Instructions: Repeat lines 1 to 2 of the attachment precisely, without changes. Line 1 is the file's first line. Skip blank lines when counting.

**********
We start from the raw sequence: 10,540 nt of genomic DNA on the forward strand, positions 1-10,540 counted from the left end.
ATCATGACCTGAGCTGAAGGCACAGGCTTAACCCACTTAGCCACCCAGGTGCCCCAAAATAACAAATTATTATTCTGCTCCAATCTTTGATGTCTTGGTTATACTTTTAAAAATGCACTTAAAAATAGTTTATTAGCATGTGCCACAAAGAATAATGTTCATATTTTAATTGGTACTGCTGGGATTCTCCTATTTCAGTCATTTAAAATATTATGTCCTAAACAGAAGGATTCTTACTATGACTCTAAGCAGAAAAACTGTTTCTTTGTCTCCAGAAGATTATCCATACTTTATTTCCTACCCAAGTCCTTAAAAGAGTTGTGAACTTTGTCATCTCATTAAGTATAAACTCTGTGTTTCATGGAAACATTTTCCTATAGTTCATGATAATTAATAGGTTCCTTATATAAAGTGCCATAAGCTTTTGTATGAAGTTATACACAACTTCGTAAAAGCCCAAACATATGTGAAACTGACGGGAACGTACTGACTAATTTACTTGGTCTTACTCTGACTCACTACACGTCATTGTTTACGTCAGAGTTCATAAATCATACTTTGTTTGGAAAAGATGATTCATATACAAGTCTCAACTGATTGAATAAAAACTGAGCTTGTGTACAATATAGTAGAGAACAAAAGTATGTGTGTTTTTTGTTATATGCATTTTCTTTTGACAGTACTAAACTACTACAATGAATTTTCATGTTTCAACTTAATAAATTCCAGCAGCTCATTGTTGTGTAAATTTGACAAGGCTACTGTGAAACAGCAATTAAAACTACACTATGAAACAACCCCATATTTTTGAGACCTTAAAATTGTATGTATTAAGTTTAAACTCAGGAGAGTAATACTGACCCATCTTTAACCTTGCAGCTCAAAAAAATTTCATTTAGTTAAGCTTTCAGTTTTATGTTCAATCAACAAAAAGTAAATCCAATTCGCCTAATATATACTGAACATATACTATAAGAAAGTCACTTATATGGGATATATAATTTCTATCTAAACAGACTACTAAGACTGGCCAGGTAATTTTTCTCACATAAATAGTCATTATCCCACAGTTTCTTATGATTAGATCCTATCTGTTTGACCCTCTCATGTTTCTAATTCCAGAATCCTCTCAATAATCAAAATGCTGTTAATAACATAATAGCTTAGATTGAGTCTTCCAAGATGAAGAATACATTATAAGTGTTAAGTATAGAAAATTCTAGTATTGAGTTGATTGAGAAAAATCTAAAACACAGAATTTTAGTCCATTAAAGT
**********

We start from the raw sequence: 10,540 nt of genomic DNA on the forward strand, positions 1-10,540 counted from the left end.
ATCATGACCTGAGCTGAAGGCACAGGCTTAACCCACTTAGCCACCCAGGTGCCCCAAAATAACAAATTATTATTCTGCTCCAATCTTTGATGTCTTGGTTATACTTTTAAAAATGCACTTAAAAATAGTTTATTAGCATGTGCCACAAAGAATAATGTTCATATTTTAATTGGTACTGCTGGGATTCTCCTATTTCAGTCATTTAAAATATTATGTCCTAAACAGAAGGATTCTTACTATGACTCTAAGCAGAAAAACTGTTTCTTTGTCTCCAGAAGATTATCCATACTTTATTTCCTACCCAAGTCCTTAAAAGAGTTGTGAACTTTGTCATCTCATTAAGTATAAACTCTGTGTTTCATGGAAACATTTTCCTATAGTTCATGATAATTAATAGGTTCCTTATATAAAGTGCCATAAGCTTTTGTATGAAGTTATACACAACTTCGTAAAAGCCCAAACATATGTGAAACTGACGGGAACGTACTGACTAATTTACTTGGTCTTACTCTGACTCACTACACGTCATTGTTTACGTCAGAGTTCATAAATCATACTTTGTTTGGAAAAGATGATTCATATACAAGTCTCAACTGATTGAATAAAAACTGAGCTTGTGTACAATATAGTAGAGAACAAAAGTATGTGTGTTTTTTGTTATATGCATTTTCTTTTGACAGTACTAAACTACTACAATGAATTTTCATGTTTCAACTTAATAAATTCCAGCAGCTCATTGTTGTGTAAATTTGACAAGGCTACTGTGAAACAGCAATTAAAACTACACTATGAAACAACCCCATATTTTTGAGACCTTAAAATTGTATGTATTAAGTTTAAACTCAGGAGAGTAATACTGACCCATCTTTAACCTTGCAGCTCAAAAAAATTTCATTTAGTTAAGCTTTCAGTTTTATGTTCAATCAACAAAAAGTAAATCCAATTCGCCTAATATATACTGAACATATACTATAAGAAAGTCACTTATATGGGATATATAATTTCTATCTAAACAGACTACTAAGACTGGCCAGGTAATTTTTCTCACATAAATAGTCATTATCCCACAGTTTCTTATGATTAGATCCTATCTGTTTGACCCTCTCATGTTTCTAATTCCAGAATCCTCTCAATAATCAAAATGCTGTTAATAACATAATAGCTTAGATTGAGTCTTCCAAGATGAAGAATACATTATAAGTGTTAAGTATAGAAAATTCTAGTATTGAGTTGATTGAGAAAAATCTAAAACACAGAATTTTAGTCCATTAAAGT